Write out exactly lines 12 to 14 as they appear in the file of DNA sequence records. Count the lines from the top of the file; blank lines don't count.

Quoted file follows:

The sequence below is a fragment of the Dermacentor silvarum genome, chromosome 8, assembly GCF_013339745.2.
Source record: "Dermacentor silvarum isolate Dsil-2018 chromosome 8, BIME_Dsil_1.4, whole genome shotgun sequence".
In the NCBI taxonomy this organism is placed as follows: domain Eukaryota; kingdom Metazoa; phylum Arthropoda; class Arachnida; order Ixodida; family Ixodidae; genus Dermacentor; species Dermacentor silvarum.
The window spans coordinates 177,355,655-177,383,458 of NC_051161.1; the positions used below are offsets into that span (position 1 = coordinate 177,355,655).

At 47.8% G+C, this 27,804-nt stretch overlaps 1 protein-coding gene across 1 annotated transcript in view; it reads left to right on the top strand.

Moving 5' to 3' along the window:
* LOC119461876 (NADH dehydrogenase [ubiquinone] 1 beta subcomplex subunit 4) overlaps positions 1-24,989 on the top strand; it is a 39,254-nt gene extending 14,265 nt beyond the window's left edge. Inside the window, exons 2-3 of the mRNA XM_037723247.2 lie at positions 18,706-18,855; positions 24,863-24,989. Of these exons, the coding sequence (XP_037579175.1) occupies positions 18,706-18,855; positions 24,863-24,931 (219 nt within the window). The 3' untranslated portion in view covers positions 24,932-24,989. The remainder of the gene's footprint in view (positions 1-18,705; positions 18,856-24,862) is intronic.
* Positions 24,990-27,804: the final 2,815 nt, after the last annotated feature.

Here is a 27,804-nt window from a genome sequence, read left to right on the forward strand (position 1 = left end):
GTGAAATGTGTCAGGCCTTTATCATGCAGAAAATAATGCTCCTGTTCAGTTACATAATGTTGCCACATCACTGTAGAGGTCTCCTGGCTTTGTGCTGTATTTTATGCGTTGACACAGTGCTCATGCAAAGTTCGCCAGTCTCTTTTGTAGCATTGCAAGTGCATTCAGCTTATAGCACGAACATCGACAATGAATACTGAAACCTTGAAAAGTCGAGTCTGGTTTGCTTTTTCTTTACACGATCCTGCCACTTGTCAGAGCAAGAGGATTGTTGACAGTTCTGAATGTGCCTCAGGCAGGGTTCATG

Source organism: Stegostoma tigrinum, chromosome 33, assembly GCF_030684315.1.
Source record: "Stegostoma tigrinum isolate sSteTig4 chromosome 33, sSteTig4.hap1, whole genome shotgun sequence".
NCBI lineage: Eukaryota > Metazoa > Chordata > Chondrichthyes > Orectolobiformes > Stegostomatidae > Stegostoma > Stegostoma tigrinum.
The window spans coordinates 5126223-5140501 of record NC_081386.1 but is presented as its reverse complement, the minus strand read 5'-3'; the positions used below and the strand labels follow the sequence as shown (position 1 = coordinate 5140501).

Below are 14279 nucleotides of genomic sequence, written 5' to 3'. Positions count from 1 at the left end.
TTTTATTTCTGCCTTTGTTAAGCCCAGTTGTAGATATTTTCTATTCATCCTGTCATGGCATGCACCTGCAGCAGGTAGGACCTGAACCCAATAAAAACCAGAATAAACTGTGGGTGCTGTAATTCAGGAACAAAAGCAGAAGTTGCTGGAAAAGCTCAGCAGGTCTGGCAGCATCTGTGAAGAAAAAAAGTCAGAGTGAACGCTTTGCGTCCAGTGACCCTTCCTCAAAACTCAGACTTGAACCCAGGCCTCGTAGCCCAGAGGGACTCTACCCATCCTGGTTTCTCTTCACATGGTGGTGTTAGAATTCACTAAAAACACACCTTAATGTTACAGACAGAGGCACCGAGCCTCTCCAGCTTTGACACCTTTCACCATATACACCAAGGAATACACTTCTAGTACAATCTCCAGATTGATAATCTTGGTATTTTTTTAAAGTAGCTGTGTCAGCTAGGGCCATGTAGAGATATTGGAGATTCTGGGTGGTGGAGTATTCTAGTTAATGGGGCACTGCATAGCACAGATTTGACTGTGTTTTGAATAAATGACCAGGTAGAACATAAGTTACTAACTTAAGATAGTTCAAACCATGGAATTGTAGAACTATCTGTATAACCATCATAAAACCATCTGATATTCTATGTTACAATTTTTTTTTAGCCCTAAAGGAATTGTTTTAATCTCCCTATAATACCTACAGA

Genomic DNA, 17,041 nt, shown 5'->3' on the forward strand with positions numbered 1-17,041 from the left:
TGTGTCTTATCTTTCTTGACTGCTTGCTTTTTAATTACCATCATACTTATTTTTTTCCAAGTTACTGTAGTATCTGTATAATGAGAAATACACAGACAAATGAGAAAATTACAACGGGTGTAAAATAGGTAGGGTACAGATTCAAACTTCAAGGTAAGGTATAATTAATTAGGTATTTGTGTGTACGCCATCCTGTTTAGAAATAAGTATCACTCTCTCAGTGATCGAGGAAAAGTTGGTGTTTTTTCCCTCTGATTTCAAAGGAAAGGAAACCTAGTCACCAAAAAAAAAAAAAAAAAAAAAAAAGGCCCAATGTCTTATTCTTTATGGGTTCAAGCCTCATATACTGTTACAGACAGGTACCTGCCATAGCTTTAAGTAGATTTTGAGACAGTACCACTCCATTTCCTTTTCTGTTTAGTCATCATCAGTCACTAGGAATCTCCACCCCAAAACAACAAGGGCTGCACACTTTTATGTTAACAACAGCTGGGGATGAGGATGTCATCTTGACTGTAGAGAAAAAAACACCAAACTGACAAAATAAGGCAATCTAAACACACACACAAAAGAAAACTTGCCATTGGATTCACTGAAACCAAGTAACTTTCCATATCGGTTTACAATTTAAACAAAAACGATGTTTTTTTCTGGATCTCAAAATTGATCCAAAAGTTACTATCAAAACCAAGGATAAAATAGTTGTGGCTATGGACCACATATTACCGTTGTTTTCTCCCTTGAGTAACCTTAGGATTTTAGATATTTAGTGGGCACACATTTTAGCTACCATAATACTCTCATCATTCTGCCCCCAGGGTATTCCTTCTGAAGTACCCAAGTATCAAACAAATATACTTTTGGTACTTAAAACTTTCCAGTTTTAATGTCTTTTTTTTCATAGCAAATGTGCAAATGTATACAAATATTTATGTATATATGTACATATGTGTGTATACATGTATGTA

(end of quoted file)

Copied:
Source record: "Stegostoma tigrinum isolate sSteTig4 chromosome 33, sSteTig4.hap1, whole genome shotgun sequence".
NCBI lineage: Eukaryota > Metazoa > Chordata > Chondrichthyes > Orectolobiformes > Stegostomatidae > Stegostoma > Stegostoma tigrinum.
The window spans coordinates 5126223-5140501 of record NC_081386.1 but is presented as its reverse complement, the minus strand read 5'-3'; the positions used below and the strand labels follow the sequence as shown (position 1 = coordinate 5140501).